Cell Therapy for Cartilage Repair Mableton GA

Looking for information on Cell Therapy for Cartilage Repair in Mableton? We have compiled a list of businesses and services around Mableton that should help you with your search. We hope this page helps you find information on Cell Therapy for Cartilage Repair in Mableton.

Sami O. Khan, M.D.
(770) 491-3003
2680 Lawrencevill Highway
Decatur, GA
Business
Resrugens Orthopaedics
Specialties
Orthopedics, Arthroscopic and Reconstructive Surgery of the Shoulder, Elbow and Knee, Sports Medicine, General Orthopaedics
Insurance
Insurance Plans Accepted: We accept most insurance plans

Doctor Information
Primary Hospital: Emory Eastside Hospital
Residency Training: New York University Hospital fo rJoint Disease
Medical School: Emory University School of Medicine,
Additional Information
Member Organizations: American Academy of Orthopaedic Surgeons, Arthroscopy Association of North America, American Orthopaedic Society of Sports Medicine
Awards: Associate Team Physician, New York Mets MLB 2003-2004 Team Physician, Mississippi Valley State Delta Devils 2006-2007 Associate Physician, Alvin Ailey Dance Theater New York, 2004 Author of multiple textbook chapters involving shoulder and elbow injuri
Languages Spoken: English,Spanish

Data Provided By:
Lawrence A. Bircoll, M.D.
(770) 491-3003
2680 Lawrenceville Highway
Decatur, GA
Business
Resurgens Orthopedics
Specialties
Orthopedics
Insurance
Insurance Plans Accepted: We accept most insurance plans

Doctor Information
Primary Hospital: Dekalb Medical Center
Residency Training: Henry Ford Hospital, Detroit, Michigan
Medical School: University of Michigan School of Medicine,
Additional Information
Member Organizations: American Academy of Orthopaedics Medical Association of Georgia Atlanta Orthoapedic Society
Languages Spoken: English

Data Provided By:
T Barry Clower, DMD
(770) 948-1000
1595 Mulkey Rd
Austell, GA
Specialties
Orthodontics/Dentofacial Orthopedics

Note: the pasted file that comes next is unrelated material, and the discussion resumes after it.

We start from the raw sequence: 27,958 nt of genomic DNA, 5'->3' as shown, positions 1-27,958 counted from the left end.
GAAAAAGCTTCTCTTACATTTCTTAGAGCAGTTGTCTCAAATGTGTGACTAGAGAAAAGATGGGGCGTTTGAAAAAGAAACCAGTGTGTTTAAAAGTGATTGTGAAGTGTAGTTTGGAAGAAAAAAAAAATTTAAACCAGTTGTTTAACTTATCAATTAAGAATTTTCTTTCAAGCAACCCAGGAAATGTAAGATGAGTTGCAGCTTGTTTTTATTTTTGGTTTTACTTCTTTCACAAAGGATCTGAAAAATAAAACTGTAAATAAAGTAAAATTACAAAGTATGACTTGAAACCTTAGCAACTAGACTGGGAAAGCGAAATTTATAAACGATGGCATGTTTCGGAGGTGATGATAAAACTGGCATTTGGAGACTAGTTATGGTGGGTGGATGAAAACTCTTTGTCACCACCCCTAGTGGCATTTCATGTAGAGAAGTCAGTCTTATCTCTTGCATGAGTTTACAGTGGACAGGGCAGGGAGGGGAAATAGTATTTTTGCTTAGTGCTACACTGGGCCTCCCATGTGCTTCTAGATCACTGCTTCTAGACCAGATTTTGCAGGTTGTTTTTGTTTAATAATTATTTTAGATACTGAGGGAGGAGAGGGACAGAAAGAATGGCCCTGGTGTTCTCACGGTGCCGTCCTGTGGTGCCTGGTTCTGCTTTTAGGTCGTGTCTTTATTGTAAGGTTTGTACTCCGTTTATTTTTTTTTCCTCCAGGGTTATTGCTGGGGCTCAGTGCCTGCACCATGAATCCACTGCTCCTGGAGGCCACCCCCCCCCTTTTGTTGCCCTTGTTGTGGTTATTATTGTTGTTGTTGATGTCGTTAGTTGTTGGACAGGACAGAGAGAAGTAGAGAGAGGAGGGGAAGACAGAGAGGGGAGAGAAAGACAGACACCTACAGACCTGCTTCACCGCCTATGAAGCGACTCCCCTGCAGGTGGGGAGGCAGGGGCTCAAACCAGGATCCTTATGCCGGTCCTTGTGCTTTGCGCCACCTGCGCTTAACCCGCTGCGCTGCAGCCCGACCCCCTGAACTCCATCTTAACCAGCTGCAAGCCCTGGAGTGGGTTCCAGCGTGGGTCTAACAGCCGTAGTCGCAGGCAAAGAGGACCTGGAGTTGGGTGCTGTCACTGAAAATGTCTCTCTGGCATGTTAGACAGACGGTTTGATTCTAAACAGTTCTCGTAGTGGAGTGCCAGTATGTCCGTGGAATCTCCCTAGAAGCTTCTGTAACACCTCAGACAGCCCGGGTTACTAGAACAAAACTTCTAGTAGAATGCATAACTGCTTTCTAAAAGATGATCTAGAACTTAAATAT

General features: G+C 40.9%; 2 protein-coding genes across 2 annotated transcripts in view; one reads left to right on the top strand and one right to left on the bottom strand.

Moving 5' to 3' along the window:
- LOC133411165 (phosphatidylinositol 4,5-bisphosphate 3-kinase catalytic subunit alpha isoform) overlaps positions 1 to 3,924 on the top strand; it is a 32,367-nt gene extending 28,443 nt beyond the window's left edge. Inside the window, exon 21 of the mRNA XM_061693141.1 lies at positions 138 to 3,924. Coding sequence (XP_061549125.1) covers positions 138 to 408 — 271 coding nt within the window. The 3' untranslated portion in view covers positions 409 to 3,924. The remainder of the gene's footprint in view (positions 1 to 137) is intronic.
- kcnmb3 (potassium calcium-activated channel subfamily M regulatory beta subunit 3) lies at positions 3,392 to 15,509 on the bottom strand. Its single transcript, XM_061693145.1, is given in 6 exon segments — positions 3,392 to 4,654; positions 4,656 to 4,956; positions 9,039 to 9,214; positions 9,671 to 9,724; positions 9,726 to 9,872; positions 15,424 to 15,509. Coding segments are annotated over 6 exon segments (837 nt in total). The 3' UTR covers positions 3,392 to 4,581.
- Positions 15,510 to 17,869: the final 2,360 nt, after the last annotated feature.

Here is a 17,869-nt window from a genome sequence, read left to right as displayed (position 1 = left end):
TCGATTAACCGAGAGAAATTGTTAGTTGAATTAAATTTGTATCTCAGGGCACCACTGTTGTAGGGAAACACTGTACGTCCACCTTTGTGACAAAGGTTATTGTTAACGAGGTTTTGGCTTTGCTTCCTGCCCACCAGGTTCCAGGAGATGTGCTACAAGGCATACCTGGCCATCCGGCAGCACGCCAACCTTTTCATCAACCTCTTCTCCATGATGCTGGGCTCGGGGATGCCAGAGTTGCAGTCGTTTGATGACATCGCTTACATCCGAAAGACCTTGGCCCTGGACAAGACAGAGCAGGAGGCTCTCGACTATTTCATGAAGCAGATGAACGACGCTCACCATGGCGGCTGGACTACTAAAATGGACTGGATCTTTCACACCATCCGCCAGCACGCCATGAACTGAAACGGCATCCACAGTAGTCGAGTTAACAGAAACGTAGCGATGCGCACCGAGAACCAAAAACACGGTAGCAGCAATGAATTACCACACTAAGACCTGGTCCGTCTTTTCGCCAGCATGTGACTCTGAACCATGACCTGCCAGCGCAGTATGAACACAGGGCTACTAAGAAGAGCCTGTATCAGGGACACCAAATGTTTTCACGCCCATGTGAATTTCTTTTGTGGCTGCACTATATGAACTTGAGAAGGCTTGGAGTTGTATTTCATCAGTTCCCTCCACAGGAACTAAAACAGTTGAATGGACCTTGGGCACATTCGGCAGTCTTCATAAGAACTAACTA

Data Provided By:
Gary Steven Simon, MD
(770) 941-7227
2041 Mesa Valley Way Ste 100
Austell, GA
Specialties
Orthopedics
Gender
Male
Education
Medical School: Suny-Hlth Sci Ctr At Brooklyn, Coll Of Med, Brooklyn Ny 11203
Graduation Year: 1988

Data Provided By:
Scott G Kleiman
(770) 944-1100
2041 Mesa Valley Way
Austell, GA
Specialty
Orthopedic Surgery

Data Provided By:
F. daniel Koch, M.D.
(770) 491-3003
2680 Lawrenceville Highway
Decatur, GA
Business
Resurgens Orthopedics
Specialties
Orthopedics, General Orthopaedics, Adult Spine Surgery
Insurance
Insurance Plans Accepted: Accept most insurance plans

Doctor Information
Primary Hospital: Dekalb Medical Center
Residency Training: University of Louisville
Medical School: Duke University,
Additional Information
Member Organizations: Fellow, American Academy of Orthopaedic Surgeons
Languages Spoken: English

Data Provided By:
Anthony Cabot, MD
(770) 436-5484
582 Concord Rd Ste C
Smyrna, GA
Specialties
Orthopedics
Gender
Male
Education
Medical School: Columbia Univ Coll Of Physicians And Surgeons, New York Ny 10032
Graduation Year: 1972

Data Provided By:
Todd A Sacks
(770) 944-1100
2041 Mesa Valley Way
Austell, GA
Specialty
Orthopedic Surgery

Data Provided By:
Eduardo J Olmedo
(770) 944-1100
2041 Mesa Valley Way